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Hyack Festival Association

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Excellence 0116 copyThe Hyack Festival Association draws inspiration from the past, present and future of the community.  Since being initiated by the City of New Westminster’s Mayor, Muni Evers in 1971, the association produces high quality community events with regional and international appeal. Known for its love of history and traditions, the HFA is constantly evolving with newcomers, and striving to build a bright future that embraces the traditions of yesteryear while growing into the excitement of tomorrow. It’s a careful balancing act but one that its volunteer base is excited to be involved in. Alan Wardle, the association’s president elect for 2016, follows in the footsteps of 2015 president Don Swindells and all those in the past 44 years who have come before them in the effort to continue to build the Hyack legacy. “We’re really looking forward to another year, some changes that will be coming along the way, and doing what we do so well,” said Wardle. “I think we’re iconic in New Westminster in a sense. Many people have grown up with our parade and it has become a real tradition, a kick-off to the spring and to the sunshine. It’s associated for many people with other city traditions such as the May Day event. There’s something about an event that returns every year and people enjoy so much.”  That’s why it’s a favourite tradition. Another one of the community’s long-standing traditions, the Miss New Westminster Pageant, has, under the HFA sponsorship, now been modernized as a youth leadership program dedicated to building future civic leaders.  The Hyack Ambassadors volunteer extensively here at home and represent the Royal City at a variety of local and regional events. The association’s primary event is the annual Hyack International Parade, which draws marching bands, floats, and other organizations from around B.C. and the Pacific Northwest. For 2016, the parade will return to city streets on May 28, and Wardle says that both old favourites, like the antique fair, and some new innovations will be part of the celebrations that weekend. In this day and age, change is a constant for many organizations, but Wardle says that community favourites like the parade have an even more important role to play nowadays. “In this social media age, we have a lot of communication, but we can sometimes lack that personal, eye-toeye, contact with other people in our community,” he said. “The parade is a real bridge for that: residents come out to watch, participate and connect with each other, volunteers work to bring it all together, and many many community organizations participate in the parade, so it’s really the full spectrum of community engagement.” The term Hyack was born, according to legend, from a First Nations word that meant “swift, fast or hurry up” and has come to be associated with New Westminster over the years (sports teams at New Westminster Secondary School are also known as the Hyacks). “It’s one of those unique identifiable things we have here in New Westminster,” said Wardle. “It’s part of our identity really.” That identity goes with the association when they travel to other parades throughout the region. “We get out to at least 20 parades in the course of a year, and we’d love to expand that as well,” he said. “The float that we bring is really a community promotional platform. People recognize our Hyack brand and love to see what we’ve brought each year.”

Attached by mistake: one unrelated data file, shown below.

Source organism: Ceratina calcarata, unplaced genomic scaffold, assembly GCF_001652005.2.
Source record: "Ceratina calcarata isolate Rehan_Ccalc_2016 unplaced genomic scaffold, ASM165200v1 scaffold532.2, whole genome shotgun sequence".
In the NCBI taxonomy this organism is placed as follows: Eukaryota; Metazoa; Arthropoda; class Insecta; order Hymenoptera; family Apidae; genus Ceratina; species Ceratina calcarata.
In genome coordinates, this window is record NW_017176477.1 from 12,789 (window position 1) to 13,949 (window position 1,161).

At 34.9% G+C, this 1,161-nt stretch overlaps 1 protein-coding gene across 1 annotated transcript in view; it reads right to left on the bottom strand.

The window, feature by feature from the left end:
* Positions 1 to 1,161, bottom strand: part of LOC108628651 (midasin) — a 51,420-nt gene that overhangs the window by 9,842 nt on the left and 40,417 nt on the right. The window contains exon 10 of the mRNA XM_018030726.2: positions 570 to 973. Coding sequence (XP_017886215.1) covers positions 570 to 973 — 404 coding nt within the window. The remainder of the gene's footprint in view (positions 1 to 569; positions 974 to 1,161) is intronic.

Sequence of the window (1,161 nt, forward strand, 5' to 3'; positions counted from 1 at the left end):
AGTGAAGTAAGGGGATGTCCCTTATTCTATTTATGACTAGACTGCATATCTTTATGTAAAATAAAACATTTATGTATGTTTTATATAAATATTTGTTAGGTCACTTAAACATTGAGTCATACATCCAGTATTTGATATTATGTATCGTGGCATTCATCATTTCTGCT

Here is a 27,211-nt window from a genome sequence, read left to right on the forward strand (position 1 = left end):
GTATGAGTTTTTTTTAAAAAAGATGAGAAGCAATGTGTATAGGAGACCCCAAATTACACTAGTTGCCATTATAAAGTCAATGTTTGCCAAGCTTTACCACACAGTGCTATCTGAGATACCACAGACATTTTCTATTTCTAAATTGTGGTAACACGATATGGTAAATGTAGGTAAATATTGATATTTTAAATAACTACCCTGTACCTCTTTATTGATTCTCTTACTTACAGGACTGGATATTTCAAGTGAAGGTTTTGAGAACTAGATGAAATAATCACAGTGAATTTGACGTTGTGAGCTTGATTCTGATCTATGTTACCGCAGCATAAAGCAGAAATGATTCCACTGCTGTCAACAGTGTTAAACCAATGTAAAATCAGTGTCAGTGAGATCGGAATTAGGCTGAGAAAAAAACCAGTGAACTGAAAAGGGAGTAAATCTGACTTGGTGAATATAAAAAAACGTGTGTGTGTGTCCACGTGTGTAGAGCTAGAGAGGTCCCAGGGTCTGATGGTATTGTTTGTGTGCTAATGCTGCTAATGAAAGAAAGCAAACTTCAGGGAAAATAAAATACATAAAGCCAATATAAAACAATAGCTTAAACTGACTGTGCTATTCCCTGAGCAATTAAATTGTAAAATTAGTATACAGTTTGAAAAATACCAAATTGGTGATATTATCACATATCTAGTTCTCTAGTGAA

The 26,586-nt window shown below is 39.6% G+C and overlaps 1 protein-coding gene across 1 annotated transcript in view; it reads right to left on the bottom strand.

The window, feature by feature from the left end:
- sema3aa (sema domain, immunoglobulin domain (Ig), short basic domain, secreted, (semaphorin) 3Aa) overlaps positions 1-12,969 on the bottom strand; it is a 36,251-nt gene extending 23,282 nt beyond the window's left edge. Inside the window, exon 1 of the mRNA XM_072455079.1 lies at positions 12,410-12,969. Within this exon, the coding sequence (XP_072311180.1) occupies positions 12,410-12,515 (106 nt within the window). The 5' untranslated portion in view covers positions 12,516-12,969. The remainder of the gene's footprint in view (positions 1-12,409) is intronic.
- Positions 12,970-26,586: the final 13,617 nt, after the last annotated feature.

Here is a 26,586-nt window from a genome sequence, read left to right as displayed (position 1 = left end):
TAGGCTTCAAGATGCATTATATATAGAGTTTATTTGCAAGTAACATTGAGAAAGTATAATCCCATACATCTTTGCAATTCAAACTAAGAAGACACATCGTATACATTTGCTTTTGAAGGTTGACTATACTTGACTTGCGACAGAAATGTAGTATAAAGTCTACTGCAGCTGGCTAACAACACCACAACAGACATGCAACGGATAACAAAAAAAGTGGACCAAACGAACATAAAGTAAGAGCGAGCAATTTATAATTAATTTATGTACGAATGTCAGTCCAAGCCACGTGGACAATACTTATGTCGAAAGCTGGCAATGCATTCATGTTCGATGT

L Alan Wardle & R Don Swindells_webPHOTO: Left: Alan Wardle, president elect 2016 with Don Swindells, 2015 president